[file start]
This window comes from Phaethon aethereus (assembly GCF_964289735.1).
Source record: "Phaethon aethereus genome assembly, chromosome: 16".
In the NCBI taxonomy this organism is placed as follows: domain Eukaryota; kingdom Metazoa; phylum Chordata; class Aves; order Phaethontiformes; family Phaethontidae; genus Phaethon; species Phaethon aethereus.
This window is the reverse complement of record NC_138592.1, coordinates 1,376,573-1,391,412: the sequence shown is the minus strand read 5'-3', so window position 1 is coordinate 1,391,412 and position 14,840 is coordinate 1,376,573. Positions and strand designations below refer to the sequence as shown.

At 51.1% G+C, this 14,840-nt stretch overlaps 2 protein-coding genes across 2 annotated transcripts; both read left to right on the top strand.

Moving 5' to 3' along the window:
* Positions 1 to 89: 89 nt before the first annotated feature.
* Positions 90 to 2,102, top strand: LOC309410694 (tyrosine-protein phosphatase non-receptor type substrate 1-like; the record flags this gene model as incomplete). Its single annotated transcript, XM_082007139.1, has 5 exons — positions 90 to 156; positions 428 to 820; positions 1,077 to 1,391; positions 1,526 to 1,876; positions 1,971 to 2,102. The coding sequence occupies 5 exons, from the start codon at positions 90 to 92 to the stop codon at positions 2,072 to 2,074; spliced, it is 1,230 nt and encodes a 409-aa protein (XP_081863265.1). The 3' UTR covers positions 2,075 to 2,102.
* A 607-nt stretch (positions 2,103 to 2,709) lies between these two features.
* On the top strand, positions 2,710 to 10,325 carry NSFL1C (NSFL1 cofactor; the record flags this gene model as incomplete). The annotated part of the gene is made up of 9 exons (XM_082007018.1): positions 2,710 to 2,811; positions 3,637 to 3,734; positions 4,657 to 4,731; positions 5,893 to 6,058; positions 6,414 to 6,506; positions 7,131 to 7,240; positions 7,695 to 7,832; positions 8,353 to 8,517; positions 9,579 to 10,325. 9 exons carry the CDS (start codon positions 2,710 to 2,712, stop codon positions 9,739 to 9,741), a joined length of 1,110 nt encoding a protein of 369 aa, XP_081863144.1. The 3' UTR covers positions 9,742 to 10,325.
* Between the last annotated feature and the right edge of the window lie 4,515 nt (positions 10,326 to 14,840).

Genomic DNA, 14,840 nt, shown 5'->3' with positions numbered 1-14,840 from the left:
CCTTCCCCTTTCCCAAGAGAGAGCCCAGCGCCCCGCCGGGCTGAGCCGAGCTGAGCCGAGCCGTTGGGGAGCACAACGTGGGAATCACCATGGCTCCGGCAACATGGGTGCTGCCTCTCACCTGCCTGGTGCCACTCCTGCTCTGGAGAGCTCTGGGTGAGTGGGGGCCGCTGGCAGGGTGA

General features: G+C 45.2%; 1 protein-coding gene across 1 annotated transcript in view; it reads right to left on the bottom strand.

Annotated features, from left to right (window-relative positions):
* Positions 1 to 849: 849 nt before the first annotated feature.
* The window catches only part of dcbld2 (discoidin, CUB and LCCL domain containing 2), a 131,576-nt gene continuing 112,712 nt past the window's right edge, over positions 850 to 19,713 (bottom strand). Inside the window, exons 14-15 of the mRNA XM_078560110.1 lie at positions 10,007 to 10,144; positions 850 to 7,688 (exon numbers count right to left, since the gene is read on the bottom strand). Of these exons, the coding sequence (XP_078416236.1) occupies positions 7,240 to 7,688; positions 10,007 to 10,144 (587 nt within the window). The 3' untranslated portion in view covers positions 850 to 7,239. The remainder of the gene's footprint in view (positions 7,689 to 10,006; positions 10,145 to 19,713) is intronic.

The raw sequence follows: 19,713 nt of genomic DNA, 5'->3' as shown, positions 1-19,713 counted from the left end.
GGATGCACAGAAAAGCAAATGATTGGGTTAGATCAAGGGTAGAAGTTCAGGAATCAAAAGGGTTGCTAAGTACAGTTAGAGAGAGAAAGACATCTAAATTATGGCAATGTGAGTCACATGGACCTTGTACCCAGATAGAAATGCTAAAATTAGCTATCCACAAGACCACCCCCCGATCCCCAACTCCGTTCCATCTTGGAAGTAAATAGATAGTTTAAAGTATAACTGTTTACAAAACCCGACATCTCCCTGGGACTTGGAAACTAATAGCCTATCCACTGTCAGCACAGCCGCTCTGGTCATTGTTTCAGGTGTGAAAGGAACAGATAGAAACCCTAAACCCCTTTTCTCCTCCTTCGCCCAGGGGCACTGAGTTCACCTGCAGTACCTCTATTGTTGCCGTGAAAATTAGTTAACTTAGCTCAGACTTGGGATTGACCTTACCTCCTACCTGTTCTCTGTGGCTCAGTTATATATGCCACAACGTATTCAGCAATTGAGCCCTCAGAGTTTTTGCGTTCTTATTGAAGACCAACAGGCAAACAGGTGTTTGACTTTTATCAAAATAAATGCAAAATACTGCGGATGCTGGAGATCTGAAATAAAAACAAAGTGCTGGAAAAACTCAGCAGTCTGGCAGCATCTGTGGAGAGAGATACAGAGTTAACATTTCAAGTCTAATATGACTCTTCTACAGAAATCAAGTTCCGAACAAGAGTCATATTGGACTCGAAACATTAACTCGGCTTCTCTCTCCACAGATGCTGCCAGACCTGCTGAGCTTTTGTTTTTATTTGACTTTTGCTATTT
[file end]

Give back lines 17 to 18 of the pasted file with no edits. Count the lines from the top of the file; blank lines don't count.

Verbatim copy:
* The window catches only part of dcbld2 (discoidin, CUB and LCCL domain containing 2), a 131,576-nt gene continuing 112,712 nt past the window's right edge, over positions 850 to 19,713 (bottom strand). Inside the window, exons 14-15 of the mRNA XM_078560110.1 lie at positions 10,007 to 10,144; positions 850 to 7,688 (exon numbers count right to left, since the gene is read on the bottom strand). Of these exons, the coding sequence (XP_078416236.1) occupies positions 7,240 to 7,688; positions 10,007 to 10,144 (587 nt within the window). The 3' untranslated portion in view covers positions 850 to 7,239. The remainder of the gene's footprint in view (positions 7,689 to 10,006; positions 10,145 to 19,713) is intronic.

The raw sequence follows: 19,713 nt of genomic DNA, 5'->3' as shown, positions 1-19,713 counted from the left end.